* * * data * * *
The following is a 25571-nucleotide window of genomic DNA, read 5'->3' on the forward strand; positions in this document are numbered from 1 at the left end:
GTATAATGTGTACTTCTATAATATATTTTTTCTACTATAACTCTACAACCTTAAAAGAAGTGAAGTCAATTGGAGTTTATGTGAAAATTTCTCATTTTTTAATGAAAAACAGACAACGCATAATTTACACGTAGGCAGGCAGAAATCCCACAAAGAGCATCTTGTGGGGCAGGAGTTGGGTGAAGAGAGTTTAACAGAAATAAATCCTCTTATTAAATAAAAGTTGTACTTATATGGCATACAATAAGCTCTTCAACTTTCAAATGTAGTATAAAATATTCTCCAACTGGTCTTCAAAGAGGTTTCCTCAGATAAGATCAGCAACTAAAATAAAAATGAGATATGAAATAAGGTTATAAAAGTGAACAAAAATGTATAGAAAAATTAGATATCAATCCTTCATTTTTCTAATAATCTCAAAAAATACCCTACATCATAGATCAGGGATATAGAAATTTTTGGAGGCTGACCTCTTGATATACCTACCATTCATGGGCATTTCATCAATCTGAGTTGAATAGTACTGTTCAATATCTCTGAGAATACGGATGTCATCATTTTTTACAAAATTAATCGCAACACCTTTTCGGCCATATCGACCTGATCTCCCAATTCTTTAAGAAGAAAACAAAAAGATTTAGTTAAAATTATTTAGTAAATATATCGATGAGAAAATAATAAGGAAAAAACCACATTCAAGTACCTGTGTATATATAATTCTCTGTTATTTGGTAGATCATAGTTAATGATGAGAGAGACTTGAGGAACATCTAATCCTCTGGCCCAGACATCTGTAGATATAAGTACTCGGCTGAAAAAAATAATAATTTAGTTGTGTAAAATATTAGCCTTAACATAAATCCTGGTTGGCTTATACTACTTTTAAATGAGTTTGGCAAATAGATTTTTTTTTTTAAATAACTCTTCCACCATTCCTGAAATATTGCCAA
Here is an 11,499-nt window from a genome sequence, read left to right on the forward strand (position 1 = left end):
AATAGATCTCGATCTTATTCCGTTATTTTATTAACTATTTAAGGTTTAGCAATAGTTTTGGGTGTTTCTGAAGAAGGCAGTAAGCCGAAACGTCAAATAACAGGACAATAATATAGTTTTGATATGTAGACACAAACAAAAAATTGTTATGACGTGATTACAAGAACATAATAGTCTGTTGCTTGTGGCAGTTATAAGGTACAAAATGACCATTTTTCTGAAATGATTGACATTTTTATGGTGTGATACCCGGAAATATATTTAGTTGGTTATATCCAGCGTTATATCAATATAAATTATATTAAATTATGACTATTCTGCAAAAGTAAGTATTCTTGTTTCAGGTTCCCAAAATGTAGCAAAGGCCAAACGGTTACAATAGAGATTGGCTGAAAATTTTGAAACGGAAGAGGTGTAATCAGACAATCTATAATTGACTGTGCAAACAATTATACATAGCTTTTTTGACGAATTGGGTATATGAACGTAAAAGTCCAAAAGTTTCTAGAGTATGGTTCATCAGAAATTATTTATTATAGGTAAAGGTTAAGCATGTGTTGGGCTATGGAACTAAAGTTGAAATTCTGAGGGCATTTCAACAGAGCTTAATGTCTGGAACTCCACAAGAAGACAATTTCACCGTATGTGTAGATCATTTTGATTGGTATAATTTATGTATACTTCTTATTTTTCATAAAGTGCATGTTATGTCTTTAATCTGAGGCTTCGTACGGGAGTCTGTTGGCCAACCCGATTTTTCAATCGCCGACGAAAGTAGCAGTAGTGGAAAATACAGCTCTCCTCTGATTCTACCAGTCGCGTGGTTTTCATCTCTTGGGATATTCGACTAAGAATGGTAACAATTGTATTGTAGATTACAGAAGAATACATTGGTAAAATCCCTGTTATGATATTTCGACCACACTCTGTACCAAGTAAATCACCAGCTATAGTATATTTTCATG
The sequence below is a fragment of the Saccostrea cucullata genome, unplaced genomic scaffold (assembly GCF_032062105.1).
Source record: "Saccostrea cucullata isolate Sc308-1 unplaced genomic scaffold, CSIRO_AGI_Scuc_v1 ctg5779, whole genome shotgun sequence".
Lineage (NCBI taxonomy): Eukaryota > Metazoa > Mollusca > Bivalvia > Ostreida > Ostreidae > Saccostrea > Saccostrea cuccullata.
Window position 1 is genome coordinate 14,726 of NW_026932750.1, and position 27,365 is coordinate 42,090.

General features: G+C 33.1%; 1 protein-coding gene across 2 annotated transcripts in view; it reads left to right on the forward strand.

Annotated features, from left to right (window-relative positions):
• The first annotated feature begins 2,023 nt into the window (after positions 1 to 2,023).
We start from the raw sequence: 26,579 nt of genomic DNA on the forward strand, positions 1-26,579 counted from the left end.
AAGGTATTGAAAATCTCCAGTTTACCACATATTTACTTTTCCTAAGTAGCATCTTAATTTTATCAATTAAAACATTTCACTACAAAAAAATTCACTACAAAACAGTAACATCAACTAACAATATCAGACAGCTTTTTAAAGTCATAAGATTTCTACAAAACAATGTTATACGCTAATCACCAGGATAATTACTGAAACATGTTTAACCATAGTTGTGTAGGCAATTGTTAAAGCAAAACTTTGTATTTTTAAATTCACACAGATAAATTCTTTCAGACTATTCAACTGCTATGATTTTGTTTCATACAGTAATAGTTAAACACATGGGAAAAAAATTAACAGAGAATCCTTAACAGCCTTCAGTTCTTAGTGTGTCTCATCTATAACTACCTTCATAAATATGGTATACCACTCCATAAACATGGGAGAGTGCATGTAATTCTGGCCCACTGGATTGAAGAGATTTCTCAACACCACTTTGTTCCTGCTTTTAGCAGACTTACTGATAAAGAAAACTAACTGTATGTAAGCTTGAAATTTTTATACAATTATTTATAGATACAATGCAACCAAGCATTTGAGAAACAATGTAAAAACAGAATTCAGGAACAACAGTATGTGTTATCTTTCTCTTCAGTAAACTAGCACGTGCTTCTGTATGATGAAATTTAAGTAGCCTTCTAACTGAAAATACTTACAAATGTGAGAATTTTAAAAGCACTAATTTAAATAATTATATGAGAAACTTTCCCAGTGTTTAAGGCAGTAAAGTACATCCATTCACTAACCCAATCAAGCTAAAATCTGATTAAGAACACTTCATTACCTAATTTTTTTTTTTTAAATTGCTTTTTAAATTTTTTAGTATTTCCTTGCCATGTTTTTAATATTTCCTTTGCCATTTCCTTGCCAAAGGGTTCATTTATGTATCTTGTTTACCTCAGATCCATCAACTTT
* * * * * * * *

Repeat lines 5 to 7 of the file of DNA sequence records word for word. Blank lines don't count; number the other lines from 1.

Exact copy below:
The sequence below is a fragment of the Saccostrea cucullata genome, unplaced genomic scaffold (assembly GCF_032062105.1).
Source record: "Saccostrea cucullata isolate Sc308-1 unplaced genomic scaffold, CSIRO_AGI_Scuc_v1 ctg5779, whole genome shotgun sequence".
Lineage (NCBI taxonomy): Eukaryota > Metazoa > Mollusca > Bivalvia > Ostreida > Ostreidae > Saccostrea > Saccostrea cuccullata.